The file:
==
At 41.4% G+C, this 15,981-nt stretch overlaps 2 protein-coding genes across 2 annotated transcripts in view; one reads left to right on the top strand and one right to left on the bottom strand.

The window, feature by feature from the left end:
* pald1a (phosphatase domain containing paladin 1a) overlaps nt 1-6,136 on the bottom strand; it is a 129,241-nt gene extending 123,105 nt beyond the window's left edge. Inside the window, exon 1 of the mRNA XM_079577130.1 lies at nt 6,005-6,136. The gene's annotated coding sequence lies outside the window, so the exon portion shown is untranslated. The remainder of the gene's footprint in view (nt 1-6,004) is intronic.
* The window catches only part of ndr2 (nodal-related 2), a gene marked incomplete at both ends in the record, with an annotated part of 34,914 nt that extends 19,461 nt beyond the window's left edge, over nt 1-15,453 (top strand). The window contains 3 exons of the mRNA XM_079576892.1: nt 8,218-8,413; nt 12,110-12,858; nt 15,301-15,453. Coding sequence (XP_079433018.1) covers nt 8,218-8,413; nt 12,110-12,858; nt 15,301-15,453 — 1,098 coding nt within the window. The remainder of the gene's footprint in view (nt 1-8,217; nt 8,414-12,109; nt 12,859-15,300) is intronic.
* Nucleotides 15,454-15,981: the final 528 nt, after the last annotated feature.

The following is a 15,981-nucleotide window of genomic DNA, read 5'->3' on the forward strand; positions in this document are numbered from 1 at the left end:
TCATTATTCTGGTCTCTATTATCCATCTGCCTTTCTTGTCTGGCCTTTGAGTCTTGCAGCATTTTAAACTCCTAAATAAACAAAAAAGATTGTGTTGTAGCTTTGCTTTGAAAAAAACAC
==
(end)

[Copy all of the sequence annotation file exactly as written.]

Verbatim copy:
At 41.4% G+C, this 15,981-nt stretch overlaps 2 protein-coding genes across 2 annotated transcripts in view; one reads left to right on the top strand and one right to left on the bottom strand.

The window, feature by feature from the left end:
* pald1a (phosphatase domain containing paladin 1a) overlaps nt 1-6,136 on the bottom strand; it is a 129,241-nt gene extending 123,105 nt beyond the window's left edge. Inside the window, exon 1 of the mRNA XM_079577130.1 lies at nt 6,005-6,136. The gene's annotated coding sequence lies outside the window, so the exon portion shown is untranslated. The remainder of the gene's footprint in view (nt 1-6,004) is intronic.
* The window catches only part of ndr2 (nodal-related 2), a gene marked incomplete at both ends in the record, with an annotated part of 34,914 nt that extends 19,461 nt beyond the window's left edge, over nt 1-15,453 (top strand). The window contains 3 exons of the mRNA XM_079576892.1: nt 8,218-8,413; nt 12,110-12,858; nt 15,301-15,453. Coding sequence (XP_079433018.1) covers nt 8,218-8,413; nt 12,110-12,858; nt 15,301-15,453 — 1,098 coding nt within the window. The remainder of the gene's footprint in view (nt 1-8,217; nt 8,414-12,109; nt 12,859-15,300) is intronic.
* Nucleotides 15,454-15,981: the final 528 nt, after the last annotated feature.

The following is a 15,981-nucleotide window of genomic DNA, read 5'->3' on the forward strand; positions in this document are numbered from 1 at the left end:
TCATTATTCTGGTCTCTATTATCCATCTGCCTTTCTTGTCTGGCCTTTGAGTCTTGCAGCATTTTAAACTCCTAAATAAACAAAAAAGATTGTGTTGTAGCTTTGCTTTGAAAAAAACAC